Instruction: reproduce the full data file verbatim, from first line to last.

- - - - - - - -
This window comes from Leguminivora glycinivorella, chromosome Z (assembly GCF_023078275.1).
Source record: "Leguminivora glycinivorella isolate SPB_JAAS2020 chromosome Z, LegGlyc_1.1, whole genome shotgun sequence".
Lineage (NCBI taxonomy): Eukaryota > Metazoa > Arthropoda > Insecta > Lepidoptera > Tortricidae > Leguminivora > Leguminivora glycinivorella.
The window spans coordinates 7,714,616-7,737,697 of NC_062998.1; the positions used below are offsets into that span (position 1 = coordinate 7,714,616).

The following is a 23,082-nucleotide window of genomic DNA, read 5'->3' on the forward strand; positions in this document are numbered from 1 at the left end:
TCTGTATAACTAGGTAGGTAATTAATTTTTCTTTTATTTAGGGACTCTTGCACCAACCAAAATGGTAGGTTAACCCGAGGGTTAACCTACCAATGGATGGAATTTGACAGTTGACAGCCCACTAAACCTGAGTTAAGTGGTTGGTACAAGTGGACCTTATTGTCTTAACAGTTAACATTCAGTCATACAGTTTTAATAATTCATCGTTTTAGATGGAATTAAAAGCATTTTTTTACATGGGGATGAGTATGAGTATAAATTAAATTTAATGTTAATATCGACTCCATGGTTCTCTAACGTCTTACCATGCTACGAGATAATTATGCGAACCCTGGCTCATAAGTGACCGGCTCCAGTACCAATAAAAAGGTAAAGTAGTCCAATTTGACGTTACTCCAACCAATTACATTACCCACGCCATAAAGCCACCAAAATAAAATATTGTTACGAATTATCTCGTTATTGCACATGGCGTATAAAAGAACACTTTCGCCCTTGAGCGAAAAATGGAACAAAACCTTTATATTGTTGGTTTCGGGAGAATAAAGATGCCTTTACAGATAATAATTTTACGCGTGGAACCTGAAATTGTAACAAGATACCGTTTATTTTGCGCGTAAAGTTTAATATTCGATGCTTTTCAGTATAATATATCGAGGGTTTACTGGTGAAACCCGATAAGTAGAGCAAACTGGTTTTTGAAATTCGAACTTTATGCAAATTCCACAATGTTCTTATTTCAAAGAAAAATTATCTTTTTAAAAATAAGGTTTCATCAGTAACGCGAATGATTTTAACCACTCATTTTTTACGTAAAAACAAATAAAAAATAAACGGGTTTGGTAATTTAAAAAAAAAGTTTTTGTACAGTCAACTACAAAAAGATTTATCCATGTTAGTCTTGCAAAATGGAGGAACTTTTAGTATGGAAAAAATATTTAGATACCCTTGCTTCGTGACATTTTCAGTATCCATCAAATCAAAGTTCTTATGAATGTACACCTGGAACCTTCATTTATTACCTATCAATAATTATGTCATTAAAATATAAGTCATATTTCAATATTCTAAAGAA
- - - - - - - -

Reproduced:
This window comes from Leguminivora glycinivorella, chromosome Z (assembly GCF_023078275.1).
Source record: "Leguminivora glycinivorella isolate SPB_JAAS2020 chromosome Z, LegGlyc_1.1, whole genome shotgun sequence".
Lineage (NCBI taxonomy): Eukaryota > Metazoa > Arthropoda > Insecta > Lepidoptera > Tortricidae > Leguminivora > Leguminivora glycinivorella.
The window spans coordinates 7,714,616-7,737,697 of NC_062998.1; the positions used below are offsets into that span (position 1 = coordinate 7,714,616).

The following is a 23,082-nucleotide window of genomic DNA, read 5'->3' on the forward strand; positions in this document are numbered from 1 at the left end:
TCTGTATAACTAGGTAGGTAATTAATTTTTCTTTTATTTAGGGACTCTTGCACCAACCAAAATGGTAGGTTAACCCGAGGGTTAACCTACCAATGGATGGAATTTGACAGTTGACAGCCCACTAAACCTGAGTTAAGTGGTTGGTACAAGTGGACCTTATTGTCTTAACAGTTAACATTCAGTCATACAGTTTTAATAATTCATCGTTTTAGATGGAATTAAAAGCATTTTTTTACATGGGGATGAGTATGAGTATAAATTAAATTTAATGTTAATATCGACTCCATGGTTCTCTAACGTCTTACCATGCTACGAGATAATTATGCGAACCCTGGCTCATAAGTGACCGGCTCCAGTACCAATAAAAAGGTAAAGTAGTCCAATTTGACGTTACTCCAACCAATTACATTACCCACGCCATAAAGCCACCAAAATAAAATATTGTTACGAATTATCTCGTTATTGCACATGGCGTATAAAAGAACACTTTCGCCCTTGAGCGAAAAATGGAACAAAACCTTTATATTGTTGGTTTCGGGAGAATAAAGATGCCTTTACAGATAATAATTTTACGCGTGGAACCTGAAATTGTAACAAGATACCGTTTATTTTGCGCGTAAAGTTTAATATTCGATGCTTTTCAGTATAATATATCGAGGGTTTACTGGTGAAACCCGATAAGTAGAGCAAACTGGTTTTTGAAATTCGAACTTTATGCAAATTCCACAATGTTCTTATTTCAAAGAAAAATTATCTTTTTAAAAATAAGGTTTCATCAGTAACGCGAATGATTTTAACCACTCATTTTTTACGTAAAAACAAATAAAAAATAAACGGGTTTGGTAATTTAAAAAAAAAGTTTTTGTACAGTCAACTACAAAAAGATTTATCCATGTTAGTCTTGCAAAATGGAGGAACTTTTAGTATGGAAAAAATATTTAGATACCCTTGCTTCGTGACATTTTCAGTATCCATCAAATCAAAGTTCTTATGAATGTACACCTGGAACCTTCATTTATTACCTATCAATAATTATGTCATTAAAATATAAGTCATATTTCAATATTCTAAAGAA